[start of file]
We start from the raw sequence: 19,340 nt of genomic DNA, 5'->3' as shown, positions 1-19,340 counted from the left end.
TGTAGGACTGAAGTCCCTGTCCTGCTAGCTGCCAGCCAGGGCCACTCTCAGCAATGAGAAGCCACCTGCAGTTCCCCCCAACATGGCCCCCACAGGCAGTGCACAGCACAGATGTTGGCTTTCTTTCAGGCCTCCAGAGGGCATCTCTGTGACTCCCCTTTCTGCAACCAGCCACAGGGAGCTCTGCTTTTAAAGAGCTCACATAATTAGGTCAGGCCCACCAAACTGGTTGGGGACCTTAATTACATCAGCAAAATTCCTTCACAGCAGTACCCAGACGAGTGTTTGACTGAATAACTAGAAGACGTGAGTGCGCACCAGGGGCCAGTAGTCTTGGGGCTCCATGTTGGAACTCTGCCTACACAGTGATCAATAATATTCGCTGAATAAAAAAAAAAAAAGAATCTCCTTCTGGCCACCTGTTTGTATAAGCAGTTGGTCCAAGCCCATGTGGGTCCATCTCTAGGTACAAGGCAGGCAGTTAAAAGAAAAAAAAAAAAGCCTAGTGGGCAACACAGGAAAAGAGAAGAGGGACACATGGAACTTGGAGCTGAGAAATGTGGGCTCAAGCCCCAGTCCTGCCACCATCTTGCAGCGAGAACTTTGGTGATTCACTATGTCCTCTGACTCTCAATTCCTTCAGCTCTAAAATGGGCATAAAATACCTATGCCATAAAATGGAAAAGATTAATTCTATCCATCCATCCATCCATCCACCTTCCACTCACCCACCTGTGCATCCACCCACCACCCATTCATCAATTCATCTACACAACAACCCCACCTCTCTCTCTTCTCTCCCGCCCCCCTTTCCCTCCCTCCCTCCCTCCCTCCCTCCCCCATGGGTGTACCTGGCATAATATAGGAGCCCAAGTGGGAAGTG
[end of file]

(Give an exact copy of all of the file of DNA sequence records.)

We start from the raw sequence: 19,340 nt of genomic DNA, 5'->3' as shown, positions 1-19,340 counted from the left end.
TGTAGGACTGAAGTCCCTGTCCTGCTAGCTGCCAGCCAGGGCCACTCTCAGCAATGAGAAGCCACCTGCAGTTCCCCCCAACATGGCCCCCACAGGCAGTGCACAGCACAGATGTTGGCTTTCTTTCAGGCCTCCAGAGGGCATCTCTGTGACTCCCCTTTCTGCAACCAGCCACAGGGAGCTCTGCTTTTAAAGAGCTCACATAATTAGGTCAGGCCCACCAAACTGGTTGGGGACCTTAATTACATCAGCAAAATTCCTTCACAGCAGTACCCAGACGAGTGTTTGACTGAATAACTAGAAGACGTGAGTGCGCACCAGGGGCCAGTAGTCTTGGGGCTCCATGTTGGAACTCTGCCTACACAGTGATCAATAATATTCGCTGAATAAAAAAAAAAAAAGAATCTCCTTCTGGCCACCTGTTTGTATAAGCAGTTGGTCCAAGCCCATGTGGGTCCATCTCTAGGTACAAGGCAGGCAGTTAAAAGAAAAAAAAAAAAGCCTAGTGGGCAACACAGGAAAAGAGAAGAGGGACACATGGAACTTGGAGCTGAGAAATGTGGGCTCAAGCCCCAGTCCTGCCACCATCTTGCAGCGAGAACTTTGGTGATTCACTATGTCCTCTGACTCTCAATTCCTTCAGCTCTAAAATGGGCATAAAATACCTATGCCATAAAATGGAAAAGATTAATTCTATCCATCCATCCATCCATCCACCTTCCACTCACCCACCTGTGCATCCACCCACCACCCATTCATCAATTCATCTACACAACAACCCCACCTCTCTCTCTTCTCTCCCGCCCCCCTTTCCCTCCCTCCCTCCCTCCCTCCCTCCCCCATGGGTGTACCTGGCATAATATAGGAGCCCAAGTGGGAAGTG